[1052] Learning to write secure, maintainable PHP - (2007-01-25)
  [1323] Easy handling of errors in PHP - (2007-08-27)
  [1387] Error logging to file not browser in PHP - (2007-10-11)
  [1396] Using PHP to upload images / Store on MySQL database - security questions - (2007-10-19)
  [1482] A story about benchmarking PHP - (2007-12-23)
  [1542] Are nasty programs looking for security holes on your server? - (2008-02-17)
  [1679] PHP - Sanitised application principles for security and useability - (2008-06-16)
  [1694] Defensive coding techniques in PHP? - (2008-07-02)
  [1747] Who is watching you? - (2008-08-10)
  [1779] Injection Attacks - avoiding them in your PHP - (2008-08-31)
  [2025] Injection Attack if register_globals in on - PHP - (2009-02-04)
  [2628] An example of an injection attack using Javascript - (2010-02-08)
  [2688] Security considerations in programming - what do we teach? - (2010-03-22)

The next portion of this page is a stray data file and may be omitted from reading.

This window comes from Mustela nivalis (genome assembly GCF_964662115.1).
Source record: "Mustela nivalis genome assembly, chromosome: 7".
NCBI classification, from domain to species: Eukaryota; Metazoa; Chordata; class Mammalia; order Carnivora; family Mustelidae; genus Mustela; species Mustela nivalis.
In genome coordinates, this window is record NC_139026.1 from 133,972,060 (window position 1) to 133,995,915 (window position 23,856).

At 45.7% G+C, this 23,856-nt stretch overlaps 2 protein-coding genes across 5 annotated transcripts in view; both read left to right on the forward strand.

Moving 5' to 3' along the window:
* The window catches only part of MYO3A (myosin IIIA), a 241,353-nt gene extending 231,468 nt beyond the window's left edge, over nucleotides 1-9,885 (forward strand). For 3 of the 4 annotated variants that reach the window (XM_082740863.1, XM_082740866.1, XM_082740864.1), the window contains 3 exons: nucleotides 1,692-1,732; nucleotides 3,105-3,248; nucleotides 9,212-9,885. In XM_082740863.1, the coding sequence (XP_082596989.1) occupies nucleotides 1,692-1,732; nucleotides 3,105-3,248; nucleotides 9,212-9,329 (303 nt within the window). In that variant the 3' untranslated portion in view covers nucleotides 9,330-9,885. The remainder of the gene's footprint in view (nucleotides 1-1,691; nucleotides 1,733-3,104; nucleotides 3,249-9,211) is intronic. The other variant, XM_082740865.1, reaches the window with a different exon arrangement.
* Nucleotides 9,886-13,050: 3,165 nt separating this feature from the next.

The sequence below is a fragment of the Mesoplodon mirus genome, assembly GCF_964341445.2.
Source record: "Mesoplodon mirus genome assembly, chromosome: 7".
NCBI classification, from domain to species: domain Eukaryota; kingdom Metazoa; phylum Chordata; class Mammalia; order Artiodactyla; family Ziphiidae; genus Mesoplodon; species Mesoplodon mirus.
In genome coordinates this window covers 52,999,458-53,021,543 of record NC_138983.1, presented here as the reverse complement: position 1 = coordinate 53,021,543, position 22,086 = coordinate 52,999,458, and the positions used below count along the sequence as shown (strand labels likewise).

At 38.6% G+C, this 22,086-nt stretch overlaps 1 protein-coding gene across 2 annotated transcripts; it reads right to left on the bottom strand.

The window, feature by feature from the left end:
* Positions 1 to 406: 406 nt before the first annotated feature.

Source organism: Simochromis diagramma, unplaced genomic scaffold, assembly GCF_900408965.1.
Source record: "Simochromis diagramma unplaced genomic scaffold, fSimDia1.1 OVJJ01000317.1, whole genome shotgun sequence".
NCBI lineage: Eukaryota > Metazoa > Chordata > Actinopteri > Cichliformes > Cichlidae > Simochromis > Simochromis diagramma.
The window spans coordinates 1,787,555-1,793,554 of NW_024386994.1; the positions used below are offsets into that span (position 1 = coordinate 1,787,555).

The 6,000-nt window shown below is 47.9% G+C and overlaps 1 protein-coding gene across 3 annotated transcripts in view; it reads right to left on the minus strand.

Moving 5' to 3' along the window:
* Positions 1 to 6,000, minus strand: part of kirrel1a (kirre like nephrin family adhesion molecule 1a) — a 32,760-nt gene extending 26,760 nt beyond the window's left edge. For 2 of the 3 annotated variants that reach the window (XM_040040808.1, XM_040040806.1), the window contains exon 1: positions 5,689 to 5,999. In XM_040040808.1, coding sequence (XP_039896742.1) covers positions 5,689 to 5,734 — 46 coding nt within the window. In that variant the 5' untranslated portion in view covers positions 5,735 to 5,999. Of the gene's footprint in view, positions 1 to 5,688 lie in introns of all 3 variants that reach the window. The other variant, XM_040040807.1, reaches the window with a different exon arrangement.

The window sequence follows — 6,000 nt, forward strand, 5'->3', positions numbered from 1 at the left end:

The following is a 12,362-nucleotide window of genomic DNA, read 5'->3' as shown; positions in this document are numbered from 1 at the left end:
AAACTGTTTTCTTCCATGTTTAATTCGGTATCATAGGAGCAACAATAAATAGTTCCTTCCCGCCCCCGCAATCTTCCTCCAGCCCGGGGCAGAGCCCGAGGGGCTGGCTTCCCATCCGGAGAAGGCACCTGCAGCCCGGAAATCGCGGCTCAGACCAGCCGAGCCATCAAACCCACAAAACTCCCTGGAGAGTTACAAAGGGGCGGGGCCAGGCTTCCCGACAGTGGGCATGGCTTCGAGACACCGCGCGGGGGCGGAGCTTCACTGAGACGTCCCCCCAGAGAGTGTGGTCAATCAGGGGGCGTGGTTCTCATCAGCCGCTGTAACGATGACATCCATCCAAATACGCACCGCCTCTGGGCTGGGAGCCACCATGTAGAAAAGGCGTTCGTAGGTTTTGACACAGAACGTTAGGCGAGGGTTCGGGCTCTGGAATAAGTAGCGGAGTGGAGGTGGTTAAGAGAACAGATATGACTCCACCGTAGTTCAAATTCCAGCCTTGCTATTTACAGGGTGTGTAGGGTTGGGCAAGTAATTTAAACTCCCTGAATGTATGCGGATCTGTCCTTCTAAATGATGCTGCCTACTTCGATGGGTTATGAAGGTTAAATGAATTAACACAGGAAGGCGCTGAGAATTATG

[2939] Protecting your images from use out of context - (2010-08-29)
  [3210] Catchable fatal error in PHP ... How to catch, and alternative solutions such as JSON - (2011-03-22)
  [3698] How to stop forms on other sites submitting to your scripts - (2012-04-15)
  [3747] An easy way to comply with the new cookie law if your site is well designed - (2012-06-02)
  [3813] Injection Attacks - PHP, SQL, HTML, Javascript - and how to neutralise them - (2012-07-22)
  [4642] A small teaching program - demonstration of principles only - (2016-02-08)

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This is a page archived from The Horse's Mouth at http://www.wellho.net/horse/ - the diary and writings of Graham Ellis. Every attempt was made to provide current information at the time the page was written, but things do move forward in our business - new software releases, price changes, new techniques. Please check back via our main site for current courses, prices, versions, etc - any mention of a price in "The Horse's Mouth" cannot be taken as an offer to supply at that price.